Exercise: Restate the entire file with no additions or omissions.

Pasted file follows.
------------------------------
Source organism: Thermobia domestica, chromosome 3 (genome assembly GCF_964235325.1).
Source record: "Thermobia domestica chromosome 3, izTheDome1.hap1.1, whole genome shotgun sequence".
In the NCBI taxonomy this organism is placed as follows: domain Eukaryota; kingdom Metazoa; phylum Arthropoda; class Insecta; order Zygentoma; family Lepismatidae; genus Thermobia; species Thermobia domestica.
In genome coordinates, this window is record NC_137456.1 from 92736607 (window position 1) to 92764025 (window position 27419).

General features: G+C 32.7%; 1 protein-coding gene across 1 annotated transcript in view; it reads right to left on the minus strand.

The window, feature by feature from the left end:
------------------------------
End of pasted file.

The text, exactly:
Source organism: Thermobia domestica, chromosome 3 (genome assembly GCF_964235325.1).
Source record: "Thermobia domestica chromosome 3, izTheDome1.hap1.1, whole genome shotgun sequence".
In the NCBI taxonomy this organism is placed as follows: domain Eukaryota; kingdom Metazoa; phylum Arthropoda; class Insecta; order Zygentoma; family Lepismatidae; genus Thermobia; species Thermobia domestica.
In genome coordinates, this window is record NC_137456.1 from 92736607 (window position 1) to 92764025 (window position 27419).

General features: G+C 32.7%; 1 protein-coding gene across 1 annotated transcript in view; it reads right to left on the minus strand.

The window, feature by feature from the left end: